Thursday, December 13, 2012

Is Metro Stealthily Cutting Service?

I wish someone on the Metro board would ask Metro about this.

To me, Metro's future looks worse than I'd ever thought, as promised service levels from 2006 to 2011 don't appear to have materialized and labor costs continue to balloon, according to data from the National Transit Database (NTD).

The below chart paints a very ugly picture, showing just how much promised rail service appears to have never happened, despite Metro doing everything possible to make it look otherwise.

Transit agencies like Metro are required by law to report certain performance statistics to the NTD. According to the website, the stats are used divvy up some $5 billion in Federal Transit Administration funds among the nation's transit agencies.

The "revenue mile" referenced equals one mile traveled by a vehicle, in this case a rail car, with paying passengers on board.

In the chart, the red line shows the number of revenue miles Metro said they would provide (and presumably were funded for) from 2006 to 2013. The numbers can be found in the approved budgets. It shows, as you can see, a steady increase in proposed service--on paper.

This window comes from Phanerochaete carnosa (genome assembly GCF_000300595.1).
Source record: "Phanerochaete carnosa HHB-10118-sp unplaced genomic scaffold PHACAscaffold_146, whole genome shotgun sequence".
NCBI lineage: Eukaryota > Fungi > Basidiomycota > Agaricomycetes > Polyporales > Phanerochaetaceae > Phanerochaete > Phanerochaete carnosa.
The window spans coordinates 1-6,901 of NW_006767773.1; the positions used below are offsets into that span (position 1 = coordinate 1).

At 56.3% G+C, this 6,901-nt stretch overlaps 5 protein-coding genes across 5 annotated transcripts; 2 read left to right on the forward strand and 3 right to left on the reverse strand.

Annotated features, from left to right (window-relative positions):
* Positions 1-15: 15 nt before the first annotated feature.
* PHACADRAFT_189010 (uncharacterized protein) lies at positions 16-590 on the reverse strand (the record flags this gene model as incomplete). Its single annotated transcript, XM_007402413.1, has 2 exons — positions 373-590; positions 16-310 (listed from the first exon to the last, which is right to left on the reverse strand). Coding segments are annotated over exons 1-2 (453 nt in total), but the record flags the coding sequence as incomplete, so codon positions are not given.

However, the chart's blue line is the number of revenue miles Metro reported to the NTD as actually having been delivered. The gaps between projected and reported have grown, sometimes dramatically, yet Metro keeps giving a rosy outlook year after year.

In 2011, for example, Metro budgeted for 81,569,545 revenue miles when it reported to the NTD that it only ran 67,234,252  revenue miles. That's an almost 18 percent difference. One could look at it like an 18 percent cut in promised service. 

Perhaps the loss of revenue miles is due to all the track work, but if that were the case, why does Metro continue to raise the estimates in its budget documents?

I wonder how the jurisdictions feel about funding a service Metro appears to not be providing. I know how riders feel when the fares go up and the service doesn't improve.
2009, the year of the deadly Red Line crash, is an inflection point for both budgeted and reported revenue miles, but the reported miles nosedived while Metro's promised service remained flat for the year.

Suddenly, reports of ridership dropping by five percent recently look pretty good considering what looks like an 18 percent cut in service.

Meanwhile,  labor costs (salaries, wages and benefits), Metro's biggest expense, rose a whopping 30 percent (19 when adjusted for inflation) from 2006 to 2011. In 2006, Metro spent $831,667,228, and in 2011, it spent $1,082,683,205, according to the NTD data.

It should be noted that the NTD has quite a big caveat on its data, but if they're basing funding on it, it can't be that bad. Both NTD and WMATA data seem designed to be as opaque as possible.

*This article was done in collaboration with Michael Perkins, who due to a misunderstanding, wrote  a similar article at Greater Greater Washington
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